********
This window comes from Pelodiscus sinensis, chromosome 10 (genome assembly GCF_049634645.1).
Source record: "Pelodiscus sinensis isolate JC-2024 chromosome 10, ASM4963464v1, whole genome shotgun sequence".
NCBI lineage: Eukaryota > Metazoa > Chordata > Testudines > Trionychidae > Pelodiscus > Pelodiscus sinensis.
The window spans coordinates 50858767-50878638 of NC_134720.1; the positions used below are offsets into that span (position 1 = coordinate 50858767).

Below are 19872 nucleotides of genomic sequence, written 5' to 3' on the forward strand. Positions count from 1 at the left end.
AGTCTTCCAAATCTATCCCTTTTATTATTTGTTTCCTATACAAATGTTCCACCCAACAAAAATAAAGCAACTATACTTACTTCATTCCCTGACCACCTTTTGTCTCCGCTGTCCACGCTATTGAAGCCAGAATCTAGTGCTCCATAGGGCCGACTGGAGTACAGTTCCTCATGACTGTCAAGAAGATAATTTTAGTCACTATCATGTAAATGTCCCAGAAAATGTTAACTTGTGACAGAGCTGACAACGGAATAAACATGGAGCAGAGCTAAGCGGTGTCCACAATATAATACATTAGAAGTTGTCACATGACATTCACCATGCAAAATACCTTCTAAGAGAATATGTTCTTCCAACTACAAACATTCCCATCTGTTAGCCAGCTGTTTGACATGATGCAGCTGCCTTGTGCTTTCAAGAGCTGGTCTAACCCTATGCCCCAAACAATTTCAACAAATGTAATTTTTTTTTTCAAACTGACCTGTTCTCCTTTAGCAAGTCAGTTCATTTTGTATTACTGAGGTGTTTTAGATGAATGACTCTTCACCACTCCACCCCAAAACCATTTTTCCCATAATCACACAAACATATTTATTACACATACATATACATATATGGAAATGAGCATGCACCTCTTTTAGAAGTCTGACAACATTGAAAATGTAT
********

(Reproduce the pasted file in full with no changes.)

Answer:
This window comes from Pelodiscus sinensis, chromosome 10 (genome assembly GCF_049634645.1).
Source record: "Pelodiscus sinensis isolate JC-2024 chromosome 10, ASM4963464v1, whole genome shotgun sequence".
NCBI lineage: Eukaryota > Metazoa > Chordata > Testudines > Trionychidae > Pelodiscus > Pelodiscus sinensis.
The window spans coordinates 50858767-50878638 of NC_134720.1; the positions used below are offsets into that span (position 1 = coordinate 50858767).

Below are 19872 nucleotides of genomic sequence, written 5' to 3' on the forward strand. Positions count from 1 at the left end.
AGTCTTCCAAATCTATCCCTTTTATTATTTGTTTCCTATACAAATGTTCCACCCAACAAAAATAAAGCAACTATACTTACTTCATTCCCTGACCACCTTTTGTCTCCGCTGTCCACGCTATTGAAGCCAGAATCTAGTGCTCCATAGGGCCGACTGGAGTACAGTTCCTCATGACTGTCAAGAAGATAATTTTAGTCACTATCATGTAAATGTCCCAGAAAATGTTAACTTGTGACAGAGCTGACAACGGAATAAACATGGAGCAGAGCTAAGCGGTGTCCACAATATAATACATTAGAAGTTGTCACATGACATTCACCATGCAAAATACCTTCTAAGAGAATATGTTCTTCCAACTACAAACATTCCCATCTGTTAGCCAGCTGTTTGACATGATGCAGCTGCCTTGTGCTTTCAAGAGCTGGTCTAACCCTATGCCCCAAACAATTTCAACAAATGTAATTTTTTTTTTCAAACTGACCTGTTCTCCTTTAGCAAGTCAGTTCATTTTGTATTACTGAGGTGTTTTAGATGAATGACTCTTCACCACTCCACCCCAAAACCATTTTTCCCATAATCACACAAACATATTTATTACACATACATATACATATATGGAAATGAGCATGCACCTCTTTTAGAAGTCTGACAACATTGAAAATGTAT